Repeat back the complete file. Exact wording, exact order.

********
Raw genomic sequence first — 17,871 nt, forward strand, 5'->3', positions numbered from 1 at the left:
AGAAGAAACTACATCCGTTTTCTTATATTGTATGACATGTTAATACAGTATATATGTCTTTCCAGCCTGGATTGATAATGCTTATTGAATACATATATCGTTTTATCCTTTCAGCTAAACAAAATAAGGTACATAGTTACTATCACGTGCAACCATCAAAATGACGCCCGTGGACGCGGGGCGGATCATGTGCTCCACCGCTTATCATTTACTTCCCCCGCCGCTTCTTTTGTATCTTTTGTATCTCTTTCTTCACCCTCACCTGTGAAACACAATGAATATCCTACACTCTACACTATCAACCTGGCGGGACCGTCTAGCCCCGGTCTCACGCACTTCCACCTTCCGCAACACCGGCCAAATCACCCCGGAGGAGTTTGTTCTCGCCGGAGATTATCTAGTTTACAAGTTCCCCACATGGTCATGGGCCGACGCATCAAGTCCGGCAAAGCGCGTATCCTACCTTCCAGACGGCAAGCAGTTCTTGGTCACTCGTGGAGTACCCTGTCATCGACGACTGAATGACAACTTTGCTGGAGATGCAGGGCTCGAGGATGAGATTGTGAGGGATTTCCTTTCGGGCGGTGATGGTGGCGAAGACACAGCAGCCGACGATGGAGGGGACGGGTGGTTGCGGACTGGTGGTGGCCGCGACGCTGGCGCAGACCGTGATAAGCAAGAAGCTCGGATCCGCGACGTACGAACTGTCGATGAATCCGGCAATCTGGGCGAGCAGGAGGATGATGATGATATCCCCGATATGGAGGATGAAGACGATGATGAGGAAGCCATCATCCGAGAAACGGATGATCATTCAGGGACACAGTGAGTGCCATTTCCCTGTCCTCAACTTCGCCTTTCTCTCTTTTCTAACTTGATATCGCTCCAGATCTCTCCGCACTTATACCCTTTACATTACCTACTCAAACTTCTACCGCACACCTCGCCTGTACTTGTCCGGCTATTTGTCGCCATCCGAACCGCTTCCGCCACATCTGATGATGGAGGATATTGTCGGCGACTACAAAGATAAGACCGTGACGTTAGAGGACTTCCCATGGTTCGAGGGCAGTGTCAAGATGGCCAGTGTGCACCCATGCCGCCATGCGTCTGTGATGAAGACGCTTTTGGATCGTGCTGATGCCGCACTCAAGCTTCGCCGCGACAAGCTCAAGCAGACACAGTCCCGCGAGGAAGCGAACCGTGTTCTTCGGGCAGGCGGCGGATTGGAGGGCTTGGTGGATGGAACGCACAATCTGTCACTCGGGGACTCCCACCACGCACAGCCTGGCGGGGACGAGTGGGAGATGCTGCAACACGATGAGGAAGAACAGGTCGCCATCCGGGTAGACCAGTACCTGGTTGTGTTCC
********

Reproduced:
Raw genomic sequence first — 17,871 nt, forward strand, 5'->3', positions numbered from 1 at the left:
AGAAGAAACTACATCCGTTTTCTTATATTGTATGACATGTTAATACAGTATATATGTCTTTCCAGCCTGGATTGATAATGCTTATTGAATACATATATCGTTTTATCCTTTCAGCTAAACAAAATAAGGTACATAGTTACTATCACGTGCAACCATCAAAATGACGCCCGTGGACGCGGGGCGGATCATGTGCTCCACCGCTTATCATTTACTTCCCCCGCCGCTTCTTTTGTATCTTTTGTATCTCTTTCTTCACCCTCACCTGTGAAACACAATGAATATCCTACACTCTACACTATCAACCTGGCGGGACCGTCTAGCCCCGGTCTCACGCACTTCCACCTTCCGCAACACCGGCCAAATCACCCCGGAGGAGTTTGTTCTCGCCGGAGATTATCTAGTTTACAAGTTCCCCACATGGTCATGGGCCGACGCATCAAGTCCGGCAAAGCGCGTATCCTACCTTCCAGACGGCAAGCAGTTCTTGGTCACTCGTGGAGTACCCTGTCATCGACGACTGAATGACAACTTTGCTGGAGATGCAGGGCTCGAGGATGAGATTGTGAGGGATTTCCTTTCGGGCGGTGATGGTGGCGAAGACACAGCAGCCGACGATGGAGGGGACGGGTGGTTGCGGACTGGTGGTGGCCGCGACGCTGGCGCAGACCGTGATAAGCAAGAAGCTCGGATCCGCGACGTACGAACTGTCGATGAATCCGGCAATCTGGGCGAGCAGGAGGATGATGATGATATCCCCGATATGGAGGATGAAGACGATGATGAGGAAGCCATCATCCGAGAAACGGATGATCATTCAGGGACACAGTGAGTGCCATTTCCCTGTCCTCAACTTCGCCTTTCTCTCTTTTCTAACTTGATATCGCTCCAGATCTCTCCGCACTTATACCCTTTACATTACCTACTCAAACTTCTACCGCACACCTCGCCTGTACTTGTCCGGCTATTTGTCGCCATCCGAACCGCTTCCGCCACATCTGATGATGGAGGATATTGTCGGCGACTACAAAGATAAGACCGTGACGTTAGAGGACTTCCCATGGTTCGAGGGCAGTGTCAAGATGGCCAGTGTGCACCCATGCCGCCATGCGTCTGTGATGAAGACGCTTTTGGATCGTGCTGATGCCGCACTCAAGCTTCGCCGCGACAAGCTCAAGCAGACACAGTCCCGCGAGGAAGCGAACCGTGTTCTTCGGGCAGGCGGCGGATTGGAGGGCTTGGTGGATGGAACGCACAATCTGTCACTCGGGGACTCCCACCACGCACAGCCTGGCGGGGACGAGTGGGAGATGCTGCAACACGATGAGGAAGAACAGGTCGCCATCCGGGTAGACCAGTACCTGGTTGTGTTCC